Current regulations will not change unless their is a scientific basis for doing so, says anti-doping body

The World Anti-Doping Agency (WADA) has launched a staunch defence of its regulations concerning the use of salbutamol after its rules around the asthma drug were criticised in the wake of Chris Froome‘s salbutamol case.

One of the scientists who gave evidence in Froome’s defence was Professor Ken Fitch, who helped establish WADA’s rules on salbutamol and admitted last week that he had made a “terrible blunder” in the research that was used to establish those rules.

However in a lengthy “clarification” statement issued on Wednesday evening WADA defended its current regulations, insisting that “the current salbutamol threshold is at a correct level considering the scientific literature published on the substance over the past 20 years”.

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Current regulations have a “decision limit” of 1,200 nanograms of salbutamol per millilitre of urine, with an athlete giving a sample with a higher concentration of salbutamol being subject to an anti-doping investigation and having to prove that this high concentration was not as a result of exceeding the maximum permitted dosage.

“Unlike most substances, given the variables that exist with salbutamol depending on conditions specific to each case,” WADA continued.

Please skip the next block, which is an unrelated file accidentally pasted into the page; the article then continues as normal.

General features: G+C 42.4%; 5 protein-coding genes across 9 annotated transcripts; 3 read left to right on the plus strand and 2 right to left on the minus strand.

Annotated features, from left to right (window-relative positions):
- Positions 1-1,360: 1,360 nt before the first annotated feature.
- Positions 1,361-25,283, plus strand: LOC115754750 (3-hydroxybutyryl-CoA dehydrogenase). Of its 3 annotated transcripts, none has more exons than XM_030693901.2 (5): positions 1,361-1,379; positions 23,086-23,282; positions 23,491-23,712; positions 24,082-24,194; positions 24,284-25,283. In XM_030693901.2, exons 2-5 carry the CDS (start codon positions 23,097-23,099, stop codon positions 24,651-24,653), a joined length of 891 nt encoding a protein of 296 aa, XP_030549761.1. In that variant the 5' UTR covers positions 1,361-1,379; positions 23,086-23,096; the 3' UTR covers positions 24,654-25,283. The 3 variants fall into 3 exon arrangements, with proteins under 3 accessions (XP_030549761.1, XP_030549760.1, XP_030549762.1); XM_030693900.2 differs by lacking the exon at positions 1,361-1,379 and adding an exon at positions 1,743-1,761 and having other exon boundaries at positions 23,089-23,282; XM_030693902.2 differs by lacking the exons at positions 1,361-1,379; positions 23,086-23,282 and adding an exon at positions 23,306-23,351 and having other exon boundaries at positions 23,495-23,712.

“The rule is designed to afford athletes found to have exceeded the threshold with the opportunity to prove how it has occurred and justify proper therapeutic use.”

In Froome’s case, the Team Sky rider and his legal and scientific teams were able to establish that his sample which was above the limit at 1,428 ng/ml of urine, when adjusted for specific gravity was not as a result of exceeding the maximum dosage.

Despite the criticism over its handling of Froome’s case, WADA insisted that it had no plans to change its current rules surrounding salbutamol unless their is a scientific reason to do so.

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“Each case is assessed on its own merits and this decision changes nothing about the test or the regime,” the statement went on. “At present, there is no evidence that a change to the threshold or decision limit for salbutamol is required.

“WADA has noted some public comments questioning the salbutamol threshold and how it was determined. It should be pointed out that studies conducted over the past 10 years – both WADA-funded and independent – have reinforced the legitimacy of the current threshold.

“However, mindful of the complexity of some specific salbutamol cases, in particular the fact that different routes of administration cannot be distinguished by urine analysis, WADA will continue to consult experts in the field and carry out research in this area.”

WADA also released data showing that only around half of the salbutamol cases that it deals with result in suspensions, with the remainder either resulting in “reprimands” or the athlete being acquitted altogether.

The anti-doping body also said that the abuse of salbutamol in road cycling was very small compared to other sports, with only four of the 57 cases involving salbutamol that it dealt with between 2013 and 2017 involving road cyclists (not including Froome’s case)